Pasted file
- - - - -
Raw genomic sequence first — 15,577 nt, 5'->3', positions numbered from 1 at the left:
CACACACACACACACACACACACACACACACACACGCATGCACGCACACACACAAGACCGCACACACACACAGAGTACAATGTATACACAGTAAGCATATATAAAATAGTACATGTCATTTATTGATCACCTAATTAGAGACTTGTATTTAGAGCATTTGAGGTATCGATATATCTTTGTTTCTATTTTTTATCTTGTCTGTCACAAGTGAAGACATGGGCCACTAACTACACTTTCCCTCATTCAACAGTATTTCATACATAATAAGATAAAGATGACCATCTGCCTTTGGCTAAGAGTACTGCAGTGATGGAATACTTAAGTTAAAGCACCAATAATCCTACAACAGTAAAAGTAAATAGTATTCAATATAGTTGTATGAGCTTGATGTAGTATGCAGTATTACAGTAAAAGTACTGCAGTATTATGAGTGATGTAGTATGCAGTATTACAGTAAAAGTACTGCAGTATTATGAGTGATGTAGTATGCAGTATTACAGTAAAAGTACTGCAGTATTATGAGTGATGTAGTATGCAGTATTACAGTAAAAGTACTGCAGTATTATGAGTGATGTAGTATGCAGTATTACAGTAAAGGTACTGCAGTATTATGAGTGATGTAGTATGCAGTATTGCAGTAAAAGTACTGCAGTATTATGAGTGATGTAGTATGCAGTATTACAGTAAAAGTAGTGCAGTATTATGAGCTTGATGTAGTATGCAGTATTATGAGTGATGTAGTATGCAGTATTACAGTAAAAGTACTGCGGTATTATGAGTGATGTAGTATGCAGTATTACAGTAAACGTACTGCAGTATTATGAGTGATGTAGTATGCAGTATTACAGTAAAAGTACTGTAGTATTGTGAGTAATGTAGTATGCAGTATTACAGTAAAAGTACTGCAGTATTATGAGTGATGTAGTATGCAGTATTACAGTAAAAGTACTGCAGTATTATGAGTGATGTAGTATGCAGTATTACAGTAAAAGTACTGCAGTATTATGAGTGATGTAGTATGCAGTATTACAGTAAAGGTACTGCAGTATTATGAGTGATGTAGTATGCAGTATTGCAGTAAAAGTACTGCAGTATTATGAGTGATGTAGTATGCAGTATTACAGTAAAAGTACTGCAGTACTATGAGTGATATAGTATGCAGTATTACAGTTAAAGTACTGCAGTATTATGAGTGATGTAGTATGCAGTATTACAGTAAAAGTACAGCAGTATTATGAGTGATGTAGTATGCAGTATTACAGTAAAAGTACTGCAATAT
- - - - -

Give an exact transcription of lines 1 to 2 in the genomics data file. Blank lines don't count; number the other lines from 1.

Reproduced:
Raw genomic sequence first — 15,577 nt, 5'->3', positions numbered from 1 at the left:
CACACACACACACACACACACACACACACACACACGCATGCACGCACACACACAAGACCGCACACACACACAGAGTACAATGTATACACAGTAAGCATATATAAAATAGTACATGTCATTTATTGATCACCTAATTAGAGACTTGTATTTAGAGCATTTGAGGTATCGATATATCTTTGTTTCTATTTTTTATCTTGTCTGTCACAAGTGAAGACATGGGCCACTAACTACACTTTCCCTCATTCAACAGTATTTCATACATAATAAGATAAAGATGACCATCTGCCTTTGGCTAAGAGTACTGCAGTGATGGAATACTTAAGTTAAAGCACCAATAATCCTACAACAGTAAAAGTAAATAGTATTCAATATAGTTGTATGAGCTTGATGTAGTATGCAGTATTACAGTAAAAGTACTGCAGTATTATGAGTGATGTAGTATGCAGTATTACAGTAAAAGTACTGCAGTATTATGAGTGATGTAGTATGCAGTATTACAGTAAAAGTACTGCAGTATTATGAGTGATGTAGTATGCAGTATTACAGTAAAAGTACTGCAGTATTATGAGTGATGTAGTATGCAGTATTACAGTAAAGGTACTGCAGTATTATGAGTGATGTAGTATGCAGTATTGCAGTAAAAGTACTGCAGTATTATGAGTGATGTAGTATGCAGTATTACAGTAAAAGTAGTGCAGTATTATGAGCTTGATGTAGTATGCAGTATTATGAGTGATGTAGTATGCAGTATTACAGTAAAAGTACTGCGGTATTATGAGTGATGTAGTATGCAGTATTACAGTAAACGTACTGCAGTATTATGAGTGATGTAGTATGCAGTATTACAGTAAAAGTACTGTAGTATTGTGAGTAATGTAGTATGCAGTATTACAGTAAAAGTACTGCAGTATTATGAGTGATGTAGTATGCAGTATTACAGTAAAAGTACTGCAGTATTATGAGTGATGTAGTATGCAGTATTACAGTAAAAGTACTGCAGTATTATGAGTGATGTAGTATGCAGTATTACAGTAAAGGTACTGCAGTATTATGAGTGATGTAGTATGCAGTATTGCAGTAAAAGTACTGCAGTATTATGAGTGATGTAGTATGCAGTATTACAGTAAAAGTACTGCAGTACTATGAGTGATATAGTATGCAGTATTACAGTTAAAGTACTGCAGTATTATGAGTGATGTAGTATGCAGTATTACAGTAAAAGTACAGCAGTATTATGAGTGATGTAGTATGCAGTATTACAGTAAAAGTACTGCAATAT